Since I have known Fatma I have spent time on the playground in her neighbourhood. There are hardly any ethnically Dutch people there. Women wearing headscarves, Moroccan men and people from the Dutch West Indies and Surinam. Fatma meets the other women and chatters with them in Arabic. The women apologize to me, but I don’t mind. I urge them to speak Arabic with their children, even though the teacher tells them to speak Dutch. They nod, yes, yes, is better to speak Arabic at home, and I am their friend.
Sometimes Fatma goes on an errand, and I stay behind to watch her children. They come to me when they have fallen and scratched their elbow. A little girl with big brown eyes digs into her coat pocket to dump a load of marbles into my cupped hand. They are beautiful, shiny and scratched with numerous tiny dents from playing. She tells me their names: dragon, the sea, the sky, disco and one: the sea of Morocco. It is green and yellow and red. I didn’t know the sea of Morocco was green and yellow and red. And so gorgeous!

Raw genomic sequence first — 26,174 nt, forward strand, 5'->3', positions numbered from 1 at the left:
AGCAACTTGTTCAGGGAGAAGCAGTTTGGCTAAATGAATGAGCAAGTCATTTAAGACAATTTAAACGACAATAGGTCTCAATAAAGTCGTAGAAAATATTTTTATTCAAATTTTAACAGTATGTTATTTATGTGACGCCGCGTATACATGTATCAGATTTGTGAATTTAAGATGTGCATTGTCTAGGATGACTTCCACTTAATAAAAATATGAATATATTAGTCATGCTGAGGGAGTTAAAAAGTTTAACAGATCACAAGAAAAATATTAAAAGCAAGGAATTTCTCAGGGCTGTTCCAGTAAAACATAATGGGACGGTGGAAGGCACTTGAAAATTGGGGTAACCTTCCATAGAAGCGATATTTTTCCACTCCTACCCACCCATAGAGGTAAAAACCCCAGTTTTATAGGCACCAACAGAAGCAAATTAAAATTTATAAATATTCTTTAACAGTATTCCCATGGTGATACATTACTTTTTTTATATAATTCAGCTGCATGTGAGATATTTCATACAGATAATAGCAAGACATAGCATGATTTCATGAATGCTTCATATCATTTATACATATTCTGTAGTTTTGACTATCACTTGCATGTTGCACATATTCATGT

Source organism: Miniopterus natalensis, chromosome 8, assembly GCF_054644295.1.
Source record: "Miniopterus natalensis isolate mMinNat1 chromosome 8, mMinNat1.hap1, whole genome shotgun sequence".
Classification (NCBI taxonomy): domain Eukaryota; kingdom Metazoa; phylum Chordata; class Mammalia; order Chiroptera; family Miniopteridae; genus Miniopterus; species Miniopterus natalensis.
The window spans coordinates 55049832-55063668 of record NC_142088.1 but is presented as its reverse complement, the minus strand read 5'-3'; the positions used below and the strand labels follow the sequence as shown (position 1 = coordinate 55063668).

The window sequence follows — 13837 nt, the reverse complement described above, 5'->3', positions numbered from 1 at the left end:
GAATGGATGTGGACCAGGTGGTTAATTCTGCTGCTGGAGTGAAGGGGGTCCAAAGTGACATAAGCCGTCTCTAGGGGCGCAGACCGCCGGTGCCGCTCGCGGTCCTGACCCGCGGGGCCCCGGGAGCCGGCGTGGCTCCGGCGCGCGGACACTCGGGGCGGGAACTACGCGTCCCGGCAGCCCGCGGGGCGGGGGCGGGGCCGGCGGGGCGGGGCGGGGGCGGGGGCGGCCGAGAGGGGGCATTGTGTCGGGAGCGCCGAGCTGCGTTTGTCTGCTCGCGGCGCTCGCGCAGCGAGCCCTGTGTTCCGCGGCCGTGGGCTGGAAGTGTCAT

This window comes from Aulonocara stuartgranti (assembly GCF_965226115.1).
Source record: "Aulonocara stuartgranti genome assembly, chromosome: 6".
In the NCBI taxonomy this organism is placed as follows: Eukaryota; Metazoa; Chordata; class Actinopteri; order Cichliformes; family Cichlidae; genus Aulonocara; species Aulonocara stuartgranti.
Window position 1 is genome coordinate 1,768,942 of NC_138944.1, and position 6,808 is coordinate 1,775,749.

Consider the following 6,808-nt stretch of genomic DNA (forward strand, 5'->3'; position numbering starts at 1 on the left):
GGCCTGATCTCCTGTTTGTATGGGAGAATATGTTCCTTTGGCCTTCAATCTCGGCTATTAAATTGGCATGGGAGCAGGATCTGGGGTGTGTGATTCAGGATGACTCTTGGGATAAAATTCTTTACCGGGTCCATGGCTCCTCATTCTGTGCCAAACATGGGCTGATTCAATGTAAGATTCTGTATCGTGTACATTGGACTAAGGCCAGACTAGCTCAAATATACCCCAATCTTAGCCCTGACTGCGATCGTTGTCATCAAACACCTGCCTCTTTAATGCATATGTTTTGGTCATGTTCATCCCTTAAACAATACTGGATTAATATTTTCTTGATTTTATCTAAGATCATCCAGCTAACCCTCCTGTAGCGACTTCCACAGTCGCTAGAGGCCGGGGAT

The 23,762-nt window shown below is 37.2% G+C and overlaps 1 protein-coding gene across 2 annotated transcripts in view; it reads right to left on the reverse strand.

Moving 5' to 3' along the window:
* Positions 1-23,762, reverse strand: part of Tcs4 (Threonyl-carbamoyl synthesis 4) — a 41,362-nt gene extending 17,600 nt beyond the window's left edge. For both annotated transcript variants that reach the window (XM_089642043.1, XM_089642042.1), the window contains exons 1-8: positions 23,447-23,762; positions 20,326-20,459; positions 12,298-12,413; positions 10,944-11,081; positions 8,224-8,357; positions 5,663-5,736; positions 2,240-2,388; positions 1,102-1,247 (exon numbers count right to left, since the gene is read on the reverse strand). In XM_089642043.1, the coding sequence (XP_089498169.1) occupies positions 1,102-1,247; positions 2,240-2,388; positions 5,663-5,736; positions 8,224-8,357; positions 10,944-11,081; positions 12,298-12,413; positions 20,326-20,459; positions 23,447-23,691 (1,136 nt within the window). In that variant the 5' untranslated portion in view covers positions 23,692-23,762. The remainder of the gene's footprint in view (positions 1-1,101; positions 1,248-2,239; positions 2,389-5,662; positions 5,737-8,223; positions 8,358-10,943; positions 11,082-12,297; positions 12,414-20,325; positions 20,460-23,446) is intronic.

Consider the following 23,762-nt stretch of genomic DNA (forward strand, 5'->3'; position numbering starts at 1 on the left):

It is very peaceful to sit there, basking in the sun, watching people do what they have done since the beginning of time: play, gossip, tending children.
The riches of life.